Despite the popular belief that watermelon is only water and sugar, they are actually considered a nutrient dense super-food providing high amounts ofvitamins, minerals and antioxidants.
Watermelon contains significant levels of vitamins A, B-6, C, antioxidants, amino acids, a modest amount of potassium, and lots of the phytonutrient lycopene. Lycopene, a known cancer-fighting agent, is a naturally occurring compound in fruits and vegetables that triggers healthy, life-affirming reactions in the human body. According to the National Watermelon Promotion Board, watermelon contains more lycopene than any other fruit or vegetable. It also gives watermelon, tomatoes, red grapefruit and guava their color.
Citrulline is another phytonutrient in watermelon. The amino acid citrulline converts to the amino acid arginine, which promotes blood flow and improved circulation. The following are some of the many benefits of incorporating watermelon into your regular diet.
Digestion and regularity: Watermelon, because of its water, fiber and magnesium content, helps to prevent constipation and promote regularity for a healthy digestive tract.
Hydration: Made up of 92% water and full of important electrolytes, watermelon is a great snack to have on hand during the hot summer months to prevent dehydration.
Inflammation: Choline is a very important and versatile nutrient in watermelon that aids our bodies in sleep, muscle movement, learning, and memory. Choline also helps to maintain the structure of cellular membranes, aids in the transmission of nerve impulses, assists in the absorption of fat and reduces chronic inflammation.
Muscle soreness: Watermelon and watermelon juice have been shown to reduce muscle soreness and improve recovery time following exercise in athletes. Researchers believe this is likely do to the amino acid L-citrulline contained in watermelon.
Skin: Watermelon is also great for your skin because it contains vitamin A, a nutrient required for sebum production that keeps hair moisturized. Vitamin A is also necessary for the growth of all bodily tissues, including skin and hair. Adequate intake of vitamin C (one cup of watermelon provides 21% of daily needs) is also needed for the building and maintenance of collagen, which provides structure to skin and hair. Watermelon also contributes to overall hydration, which is vital for having healthy looking skin and hair.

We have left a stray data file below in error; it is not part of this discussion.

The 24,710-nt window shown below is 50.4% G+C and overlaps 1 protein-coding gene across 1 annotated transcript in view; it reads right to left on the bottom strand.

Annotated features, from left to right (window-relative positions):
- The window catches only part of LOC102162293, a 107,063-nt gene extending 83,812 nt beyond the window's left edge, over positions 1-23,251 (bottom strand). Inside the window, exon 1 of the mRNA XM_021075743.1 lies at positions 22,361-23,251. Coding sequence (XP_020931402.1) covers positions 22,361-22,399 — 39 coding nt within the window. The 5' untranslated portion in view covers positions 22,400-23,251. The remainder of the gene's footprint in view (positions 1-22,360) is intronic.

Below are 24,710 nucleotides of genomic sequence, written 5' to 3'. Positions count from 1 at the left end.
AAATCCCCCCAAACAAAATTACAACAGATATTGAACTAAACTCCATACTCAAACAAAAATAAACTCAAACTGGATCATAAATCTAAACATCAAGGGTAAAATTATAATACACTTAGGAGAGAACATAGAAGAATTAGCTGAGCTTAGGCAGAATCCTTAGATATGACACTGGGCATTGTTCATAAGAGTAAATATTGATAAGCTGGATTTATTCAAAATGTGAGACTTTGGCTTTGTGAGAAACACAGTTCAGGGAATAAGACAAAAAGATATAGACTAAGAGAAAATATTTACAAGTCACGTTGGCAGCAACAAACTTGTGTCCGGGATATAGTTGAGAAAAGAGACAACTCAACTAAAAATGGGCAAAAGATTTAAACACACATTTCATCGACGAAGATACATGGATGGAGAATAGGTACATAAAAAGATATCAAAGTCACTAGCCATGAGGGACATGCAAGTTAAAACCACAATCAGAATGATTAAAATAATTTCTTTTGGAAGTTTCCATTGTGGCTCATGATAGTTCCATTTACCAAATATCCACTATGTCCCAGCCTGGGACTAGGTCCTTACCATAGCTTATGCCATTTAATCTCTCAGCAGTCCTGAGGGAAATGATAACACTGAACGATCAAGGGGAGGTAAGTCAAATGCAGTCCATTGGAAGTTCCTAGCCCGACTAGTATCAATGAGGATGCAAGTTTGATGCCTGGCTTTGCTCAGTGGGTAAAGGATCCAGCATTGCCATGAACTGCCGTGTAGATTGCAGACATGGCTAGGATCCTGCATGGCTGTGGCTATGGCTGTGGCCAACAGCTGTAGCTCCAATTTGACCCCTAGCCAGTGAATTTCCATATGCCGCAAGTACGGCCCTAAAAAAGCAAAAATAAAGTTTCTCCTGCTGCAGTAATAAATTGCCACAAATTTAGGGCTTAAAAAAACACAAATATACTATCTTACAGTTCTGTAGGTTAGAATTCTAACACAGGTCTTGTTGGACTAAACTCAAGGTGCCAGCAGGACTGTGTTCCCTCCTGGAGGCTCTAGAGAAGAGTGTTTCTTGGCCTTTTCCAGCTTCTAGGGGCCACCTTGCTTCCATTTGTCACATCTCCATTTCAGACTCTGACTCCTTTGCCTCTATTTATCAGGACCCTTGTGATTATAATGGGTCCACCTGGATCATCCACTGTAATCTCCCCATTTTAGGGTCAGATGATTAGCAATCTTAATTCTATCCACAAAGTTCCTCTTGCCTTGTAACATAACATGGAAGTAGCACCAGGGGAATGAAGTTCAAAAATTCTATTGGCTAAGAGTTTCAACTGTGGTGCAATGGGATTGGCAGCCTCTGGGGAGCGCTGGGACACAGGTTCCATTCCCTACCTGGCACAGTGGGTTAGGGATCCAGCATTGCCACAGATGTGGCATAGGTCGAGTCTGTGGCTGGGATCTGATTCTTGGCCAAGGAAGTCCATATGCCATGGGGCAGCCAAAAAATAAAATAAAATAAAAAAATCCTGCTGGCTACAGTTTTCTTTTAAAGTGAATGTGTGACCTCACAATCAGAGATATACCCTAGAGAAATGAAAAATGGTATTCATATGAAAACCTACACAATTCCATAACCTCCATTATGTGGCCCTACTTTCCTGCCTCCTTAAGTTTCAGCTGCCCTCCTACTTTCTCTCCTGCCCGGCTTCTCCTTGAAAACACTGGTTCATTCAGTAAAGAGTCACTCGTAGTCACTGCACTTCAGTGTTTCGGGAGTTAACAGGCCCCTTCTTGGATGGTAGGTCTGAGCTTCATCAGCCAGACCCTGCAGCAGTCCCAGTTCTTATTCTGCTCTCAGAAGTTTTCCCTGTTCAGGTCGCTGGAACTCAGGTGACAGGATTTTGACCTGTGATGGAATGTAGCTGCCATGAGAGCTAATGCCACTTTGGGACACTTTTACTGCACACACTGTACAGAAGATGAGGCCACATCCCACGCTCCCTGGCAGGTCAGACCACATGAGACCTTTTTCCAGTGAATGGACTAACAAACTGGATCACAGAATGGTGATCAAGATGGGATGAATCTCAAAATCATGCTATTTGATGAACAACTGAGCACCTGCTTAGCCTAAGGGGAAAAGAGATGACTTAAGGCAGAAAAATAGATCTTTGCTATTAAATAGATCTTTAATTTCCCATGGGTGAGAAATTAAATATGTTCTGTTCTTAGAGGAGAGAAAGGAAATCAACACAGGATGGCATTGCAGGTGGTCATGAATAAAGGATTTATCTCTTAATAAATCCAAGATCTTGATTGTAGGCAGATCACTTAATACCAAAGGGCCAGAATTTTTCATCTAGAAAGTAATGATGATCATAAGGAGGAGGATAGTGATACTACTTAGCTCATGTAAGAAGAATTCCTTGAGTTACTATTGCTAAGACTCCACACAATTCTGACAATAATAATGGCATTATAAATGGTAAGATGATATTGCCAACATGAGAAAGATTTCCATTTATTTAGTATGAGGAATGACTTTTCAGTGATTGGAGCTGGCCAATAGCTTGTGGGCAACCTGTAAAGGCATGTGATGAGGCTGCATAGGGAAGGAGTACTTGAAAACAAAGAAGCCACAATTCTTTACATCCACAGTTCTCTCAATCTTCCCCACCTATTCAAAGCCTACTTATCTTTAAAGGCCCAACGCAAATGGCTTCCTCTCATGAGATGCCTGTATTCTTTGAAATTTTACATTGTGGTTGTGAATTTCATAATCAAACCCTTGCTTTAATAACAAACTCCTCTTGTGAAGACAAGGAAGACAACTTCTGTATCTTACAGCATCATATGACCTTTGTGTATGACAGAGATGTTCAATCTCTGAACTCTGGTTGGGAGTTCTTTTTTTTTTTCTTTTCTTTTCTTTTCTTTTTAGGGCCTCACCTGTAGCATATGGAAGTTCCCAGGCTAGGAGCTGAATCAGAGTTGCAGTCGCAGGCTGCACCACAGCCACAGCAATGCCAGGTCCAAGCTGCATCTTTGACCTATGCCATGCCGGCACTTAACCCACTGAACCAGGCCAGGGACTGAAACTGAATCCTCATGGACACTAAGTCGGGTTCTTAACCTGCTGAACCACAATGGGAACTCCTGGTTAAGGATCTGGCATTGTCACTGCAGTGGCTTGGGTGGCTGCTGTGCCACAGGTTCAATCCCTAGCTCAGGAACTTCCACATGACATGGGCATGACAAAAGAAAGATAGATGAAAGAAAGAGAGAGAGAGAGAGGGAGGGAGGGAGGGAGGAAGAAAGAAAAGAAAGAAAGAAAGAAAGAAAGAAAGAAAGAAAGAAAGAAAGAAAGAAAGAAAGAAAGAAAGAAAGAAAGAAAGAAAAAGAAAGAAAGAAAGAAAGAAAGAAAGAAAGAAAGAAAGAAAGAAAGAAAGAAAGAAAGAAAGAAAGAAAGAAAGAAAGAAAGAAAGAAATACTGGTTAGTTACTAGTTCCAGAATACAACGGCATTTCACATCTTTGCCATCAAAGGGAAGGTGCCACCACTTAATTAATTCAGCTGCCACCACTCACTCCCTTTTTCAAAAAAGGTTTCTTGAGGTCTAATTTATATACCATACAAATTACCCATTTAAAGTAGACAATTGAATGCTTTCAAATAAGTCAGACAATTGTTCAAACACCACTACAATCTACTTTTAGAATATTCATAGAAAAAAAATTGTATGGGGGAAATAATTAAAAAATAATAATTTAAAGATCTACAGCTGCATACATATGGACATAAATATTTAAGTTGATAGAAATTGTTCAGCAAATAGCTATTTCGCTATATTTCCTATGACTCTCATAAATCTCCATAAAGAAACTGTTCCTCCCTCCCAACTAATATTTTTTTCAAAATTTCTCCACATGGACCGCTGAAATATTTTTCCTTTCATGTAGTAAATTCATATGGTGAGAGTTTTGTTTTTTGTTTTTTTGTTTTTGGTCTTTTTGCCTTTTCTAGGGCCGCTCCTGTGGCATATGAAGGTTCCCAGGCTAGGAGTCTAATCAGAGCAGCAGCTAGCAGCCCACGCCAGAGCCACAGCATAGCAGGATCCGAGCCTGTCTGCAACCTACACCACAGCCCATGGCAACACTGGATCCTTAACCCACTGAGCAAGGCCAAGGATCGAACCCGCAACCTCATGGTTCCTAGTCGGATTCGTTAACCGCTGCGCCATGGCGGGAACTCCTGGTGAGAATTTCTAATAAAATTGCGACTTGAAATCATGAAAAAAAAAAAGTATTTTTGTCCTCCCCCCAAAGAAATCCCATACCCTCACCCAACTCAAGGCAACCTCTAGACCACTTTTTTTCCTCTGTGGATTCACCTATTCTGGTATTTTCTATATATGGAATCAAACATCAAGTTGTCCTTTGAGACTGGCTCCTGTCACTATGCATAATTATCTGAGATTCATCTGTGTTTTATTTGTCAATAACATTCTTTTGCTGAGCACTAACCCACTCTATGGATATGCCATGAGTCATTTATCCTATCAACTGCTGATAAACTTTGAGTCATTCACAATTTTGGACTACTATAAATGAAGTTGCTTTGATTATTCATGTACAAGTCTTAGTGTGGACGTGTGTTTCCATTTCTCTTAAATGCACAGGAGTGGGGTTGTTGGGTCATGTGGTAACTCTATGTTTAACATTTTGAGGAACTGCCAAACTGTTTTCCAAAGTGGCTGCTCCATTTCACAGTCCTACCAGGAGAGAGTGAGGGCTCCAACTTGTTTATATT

Cancer: As an excellent source of the strong antioxidant vitamin C as well as other antioxidants, watermelon can help combat the formation of free radicals known to cause cancer. Lycopene intake has been linked with a decreased risk of prostate cancer in several studies.
Blood pressure: Diets rich in lycopene may help protect against heart disease. A study published by the American Journal of Hypertension found that watermelon extract supplementation reduced ankle blood, brachial blood pressure and carotid wave reflection in obese middle-aged adults with pre-hypertension or stage-1 hypertension and that watermelon extract improved arterial function.
Watermelon also contains pantothenic acid, folate, magnesium, and trace minerals such as copper, selenium and zinc among other nutrients that are vital to healthy biochemical reactions, neuromuscular activity, and other bodily functions. So enjoy your summer celebrations, and remember the watermelon.
Sources: BHIA.org; LiveScience.com; MedicalNewsToday.com